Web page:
When you use binary subtraction, you cannot subtract a relocatable value from an absolute value. When subtract an absolute value from a relocatable value, the result is a relocatable value. When you subtract two relocatable values, the two values must be defined in the same assembler segment (e.g., text or data), and the result is an absolute value.
The SPARC supports two addressing modes: register indirect with index and register indirect with displacement. In the first mode, the effective address is calculated by adding the contents two integer registers. This addressing mode is commonly used to access an array element: one of the registers holds the base address of the array, the other holds the (scaled) index of the element.
In the second mode, the effective address is calculated by adding a 13-bit signed integer constant to a register. This addressing mode can be used with pointers to structures: the register holds the address of the structure and the integer constant specifies the offset of the member (field) being accessed. Register indirect with displacement addressing is also commonly used when accessing items on the runtime stack (e.g., parameters and local variables). We consider access to the runtime stack in Lab 12 when we consider standard procedure calling conventions for the SPARC.
Table 6.3 summarizes the addressing modes supported by SPARC assemblers. In addition to the two basic addressing modes, SPARC assemblers recognize register indirect addressing and a limited form of direct memory addressing. Direct memory addresses are limited to values that can be expressed in 13-bits when sign-extended (i.e., very small addresses and very large addresses).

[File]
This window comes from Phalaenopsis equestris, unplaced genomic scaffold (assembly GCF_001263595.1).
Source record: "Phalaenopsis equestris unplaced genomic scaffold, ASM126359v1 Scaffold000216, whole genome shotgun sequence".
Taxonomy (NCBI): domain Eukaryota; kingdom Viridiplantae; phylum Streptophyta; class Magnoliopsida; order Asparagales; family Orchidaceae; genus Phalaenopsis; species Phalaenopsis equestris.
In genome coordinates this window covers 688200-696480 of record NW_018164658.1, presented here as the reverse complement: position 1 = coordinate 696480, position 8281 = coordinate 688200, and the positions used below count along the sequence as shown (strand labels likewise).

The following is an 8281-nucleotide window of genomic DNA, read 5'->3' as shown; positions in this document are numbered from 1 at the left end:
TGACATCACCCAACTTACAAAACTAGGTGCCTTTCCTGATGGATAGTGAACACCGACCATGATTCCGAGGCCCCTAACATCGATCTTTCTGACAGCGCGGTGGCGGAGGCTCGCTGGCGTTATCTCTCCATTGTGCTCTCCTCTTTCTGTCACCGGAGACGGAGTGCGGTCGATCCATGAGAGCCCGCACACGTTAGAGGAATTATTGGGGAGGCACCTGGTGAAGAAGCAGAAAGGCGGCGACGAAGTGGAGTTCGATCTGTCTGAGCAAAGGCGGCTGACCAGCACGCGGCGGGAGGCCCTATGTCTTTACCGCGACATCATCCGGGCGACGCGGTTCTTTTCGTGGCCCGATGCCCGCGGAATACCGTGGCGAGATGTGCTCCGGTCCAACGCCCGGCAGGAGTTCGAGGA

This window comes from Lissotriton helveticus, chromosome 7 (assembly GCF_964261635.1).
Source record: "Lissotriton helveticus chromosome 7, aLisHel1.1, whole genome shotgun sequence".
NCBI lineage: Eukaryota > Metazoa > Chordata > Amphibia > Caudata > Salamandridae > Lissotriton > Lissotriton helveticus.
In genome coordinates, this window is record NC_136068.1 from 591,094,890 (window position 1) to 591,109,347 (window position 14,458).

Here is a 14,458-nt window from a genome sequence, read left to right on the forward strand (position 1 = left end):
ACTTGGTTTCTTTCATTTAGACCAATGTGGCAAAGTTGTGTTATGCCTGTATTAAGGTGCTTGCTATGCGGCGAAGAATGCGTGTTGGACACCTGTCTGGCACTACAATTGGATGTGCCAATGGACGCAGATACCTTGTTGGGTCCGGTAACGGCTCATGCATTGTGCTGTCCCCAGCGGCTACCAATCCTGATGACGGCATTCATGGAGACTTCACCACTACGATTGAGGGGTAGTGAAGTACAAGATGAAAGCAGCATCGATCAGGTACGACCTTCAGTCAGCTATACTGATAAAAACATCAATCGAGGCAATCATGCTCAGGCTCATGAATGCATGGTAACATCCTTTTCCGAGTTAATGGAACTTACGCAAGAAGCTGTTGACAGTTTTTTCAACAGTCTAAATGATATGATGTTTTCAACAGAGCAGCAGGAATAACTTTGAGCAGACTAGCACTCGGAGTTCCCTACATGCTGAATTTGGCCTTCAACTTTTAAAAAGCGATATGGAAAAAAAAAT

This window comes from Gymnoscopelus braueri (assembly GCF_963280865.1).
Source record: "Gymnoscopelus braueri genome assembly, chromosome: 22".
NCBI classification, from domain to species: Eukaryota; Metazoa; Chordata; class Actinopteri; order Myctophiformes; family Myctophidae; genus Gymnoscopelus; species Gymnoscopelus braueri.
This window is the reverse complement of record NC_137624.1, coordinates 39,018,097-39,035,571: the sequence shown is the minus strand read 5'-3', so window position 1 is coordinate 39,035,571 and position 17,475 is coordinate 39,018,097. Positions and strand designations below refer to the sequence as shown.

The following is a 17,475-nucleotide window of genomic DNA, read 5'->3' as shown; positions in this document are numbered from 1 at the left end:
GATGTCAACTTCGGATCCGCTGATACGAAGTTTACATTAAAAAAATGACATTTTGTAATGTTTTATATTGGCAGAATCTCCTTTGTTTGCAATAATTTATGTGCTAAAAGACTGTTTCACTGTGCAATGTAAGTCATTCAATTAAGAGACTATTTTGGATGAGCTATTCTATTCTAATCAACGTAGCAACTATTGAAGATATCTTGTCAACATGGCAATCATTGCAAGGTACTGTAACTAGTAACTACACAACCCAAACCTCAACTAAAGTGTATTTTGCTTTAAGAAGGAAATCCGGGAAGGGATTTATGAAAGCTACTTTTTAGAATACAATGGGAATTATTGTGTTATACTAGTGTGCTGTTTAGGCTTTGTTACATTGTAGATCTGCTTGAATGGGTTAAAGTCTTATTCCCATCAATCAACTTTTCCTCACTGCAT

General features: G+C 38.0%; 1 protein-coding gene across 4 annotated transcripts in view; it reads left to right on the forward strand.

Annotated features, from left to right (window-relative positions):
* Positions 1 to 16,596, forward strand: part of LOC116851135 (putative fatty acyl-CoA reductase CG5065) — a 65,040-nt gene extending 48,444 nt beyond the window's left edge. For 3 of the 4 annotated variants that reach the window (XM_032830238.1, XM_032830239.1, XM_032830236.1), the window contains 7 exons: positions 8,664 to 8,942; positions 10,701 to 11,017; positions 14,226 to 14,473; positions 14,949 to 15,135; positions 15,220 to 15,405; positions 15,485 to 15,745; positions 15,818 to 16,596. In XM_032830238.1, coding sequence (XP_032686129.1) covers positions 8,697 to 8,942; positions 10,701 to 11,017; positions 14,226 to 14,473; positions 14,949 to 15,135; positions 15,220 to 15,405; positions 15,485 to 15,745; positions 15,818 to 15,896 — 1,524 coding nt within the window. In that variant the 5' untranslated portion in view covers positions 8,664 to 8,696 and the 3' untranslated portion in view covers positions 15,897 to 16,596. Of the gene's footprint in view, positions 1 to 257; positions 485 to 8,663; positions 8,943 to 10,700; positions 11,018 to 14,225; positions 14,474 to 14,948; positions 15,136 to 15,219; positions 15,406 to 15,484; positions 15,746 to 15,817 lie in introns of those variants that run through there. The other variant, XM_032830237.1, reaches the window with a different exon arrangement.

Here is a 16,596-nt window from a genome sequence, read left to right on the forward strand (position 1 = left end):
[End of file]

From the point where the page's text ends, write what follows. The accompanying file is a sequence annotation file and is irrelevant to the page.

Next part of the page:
Table 6.3: Assembler address specifications
Addressing modes can only be used with the load and store instructions. Table 6.4 summarizes the load word and store word operations.
Table 6.4: The SPARC ld and st operations
We conclude this discussion by introducing another SPARC instruction, sethi, and the %hi and %lo operators provided by SPARC assemblers. The sethi instruction takes two arguments: a 22-bit constant and a destination register. This instruction sets the most significant 22 bits of the destination register and clears the least significant 10 bits of this register.
.set bignum, 0x87654321 sethi bignum>>10, %r2 or %r2, bignum&0x3ff, %r2 ta 0
Note the use of the expression ``bignum>>10'' to extract the most significant 22 bits of bignum and the expression ``bignum&0x3ff'' to extract the least significant 10 bits of bignum. To make your code more readable, SPARC assemblers provide two special operators: %hi(x) yields the most significant 22 bits of x, while %lo(x) yields the least significant 10 bits of x. Note that these operators are written using function call notation.
.set bignum, 0x87654321 sethi %hi(bignum), %r2 or %r2, %lo(bignum), %r2 ta 0
.data arr: .skip 20*4 ! allocate an array of 20 words sum: .word 0 ! allocate a word to hold the sum
.text start: set arr, %r2 ! %r2 is the base address mov %r0, %r3 ! %r3 is the index value mov %r0, %r4 ! %r4 is the running sum set 20, %r5 ! %r5 is the number of elems to add
loop: ld [%r2+%r3], %r6 ! fetch the next element add %r4, %r6, %r4 ! add it to the running sum subcc %r5, 1, %r5 ! one fewer element bne loop ! if %r5 > 0 get next element add %r3, 4, %r3 ! increment the index (DELAY SLOT)
sethi %hi(sum), %r1 ! store the result in sum st %r4, [%r1+%lo(sum)] end: ta 0
Note that the code in Example 6.3 stores the result into sum using a sethi instruction followed by a st instruction. In previous examples we have used a set instruction followed by a st instruction to accomplish the same task. However, the set instruction is actually a synthetic instruction and the assembler implements this instruction using a sethi instruction followed by an or instruction (as we showed in Example 6.1). As such, our earlier code actually requires three instruction for every (load or) store. Using the sethi instruction directly, we can avoid an unnecessary instruction.